The Auditor-General attributed the dismal national picture to a lack of accountability and municipalities’ inadequate attempts to follow up on allegations of financial or supply chain management misconduct and fraud.

Not only are municipalities across the nation continuing to ignore audit recommendations, but they are also not complying with key local government legislation that is applicable to financial and management performance. According to the consolidated audit, material non-compliance — non-compliance likely to result in financial loss or the harm of a public-sector body and the general public — is at a record high since 2011/12.

The Auditor-General further reported that 92% of municipalities did not comply with legislation: Common areas for non-compliance are management and procurement of contracts, which often involve suppliers not indicating a conflict of interests and the absence of competitive bidding.

Financial management in local government has been deteriorating since 2011/12 and the Auditor-General’s office has consistently warned those responsible for oversight and governance about this. Considering that the independent auditing body can only make recommendations, which are often disregarded, the introduction of the amended Public Audit Act seems to be the first step towards legally pressing for accountability from municipalities.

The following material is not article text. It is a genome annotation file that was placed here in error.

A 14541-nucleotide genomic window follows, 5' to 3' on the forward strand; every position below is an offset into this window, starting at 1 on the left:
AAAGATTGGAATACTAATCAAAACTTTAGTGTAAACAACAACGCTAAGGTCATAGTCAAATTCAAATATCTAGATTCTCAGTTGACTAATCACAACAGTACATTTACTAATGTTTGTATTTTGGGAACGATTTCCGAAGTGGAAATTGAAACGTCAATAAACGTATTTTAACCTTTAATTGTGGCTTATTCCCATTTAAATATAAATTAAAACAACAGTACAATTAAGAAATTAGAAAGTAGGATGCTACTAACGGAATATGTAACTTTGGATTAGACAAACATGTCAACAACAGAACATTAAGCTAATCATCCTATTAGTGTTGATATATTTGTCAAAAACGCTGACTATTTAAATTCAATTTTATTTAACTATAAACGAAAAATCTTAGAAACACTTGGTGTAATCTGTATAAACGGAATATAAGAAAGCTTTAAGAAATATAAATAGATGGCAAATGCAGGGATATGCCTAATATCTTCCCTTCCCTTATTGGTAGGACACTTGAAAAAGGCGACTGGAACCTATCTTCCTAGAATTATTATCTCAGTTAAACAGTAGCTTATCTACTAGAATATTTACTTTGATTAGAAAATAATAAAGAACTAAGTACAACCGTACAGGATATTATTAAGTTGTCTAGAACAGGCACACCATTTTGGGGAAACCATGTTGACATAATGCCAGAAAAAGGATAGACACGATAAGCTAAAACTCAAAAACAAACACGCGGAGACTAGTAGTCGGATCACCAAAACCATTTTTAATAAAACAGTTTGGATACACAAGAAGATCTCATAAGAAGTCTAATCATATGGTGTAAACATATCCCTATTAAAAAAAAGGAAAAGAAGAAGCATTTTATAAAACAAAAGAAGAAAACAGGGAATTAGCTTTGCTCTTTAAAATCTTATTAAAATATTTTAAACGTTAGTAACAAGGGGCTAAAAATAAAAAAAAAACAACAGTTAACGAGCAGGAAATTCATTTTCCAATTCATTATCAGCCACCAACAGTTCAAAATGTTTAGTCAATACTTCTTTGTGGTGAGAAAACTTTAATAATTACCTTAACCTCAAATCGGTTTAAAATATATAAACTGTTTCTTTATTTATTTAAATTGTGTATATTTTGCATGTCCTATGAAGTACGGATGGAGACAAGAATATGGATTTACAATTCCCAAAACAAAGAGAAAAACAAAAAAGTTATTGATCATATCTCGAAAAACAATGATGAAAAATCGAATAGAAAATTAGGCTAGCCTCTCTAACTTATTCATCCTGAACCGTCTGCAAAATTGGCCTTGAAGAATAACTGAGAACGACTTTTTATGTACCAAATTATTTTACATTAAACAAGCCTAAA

The requirements of the amended act came into effect on 1 April 2019, which means that in the 2019/20 financial year municipalities will be audited under this new law. The amended act will allow the Auditor-General “to refer material irregularities to relevant public bodies for further investigations” in line with their mandate.

The Auditor-General will also be able to initiate binding remedial action when municipalities fail to implement and follow-up on recommendations. Lastly, the office will be able to issue a certificate of debt if a municipality fails to implement remedial action where a financial loss is incurred.

In the meantime, even though annual irregular expenditure decreased from R29.7-billion to R25.2-billion, the number of municipalities incurring irregular expenditure continued to increase from 211 municipalities in the previous financial year to 219 in 2017/18. Some municipalities incurred almost a 100% irregular expenditure increase, with Nelson Mandela Bay in the Eastern Cape sitting with a whopping 536% increase.

Where municipalities procured external consultants to assist in financial preparation, 66% still submitted financial statements that included material misstatements, even though R907-million was spent on consultations.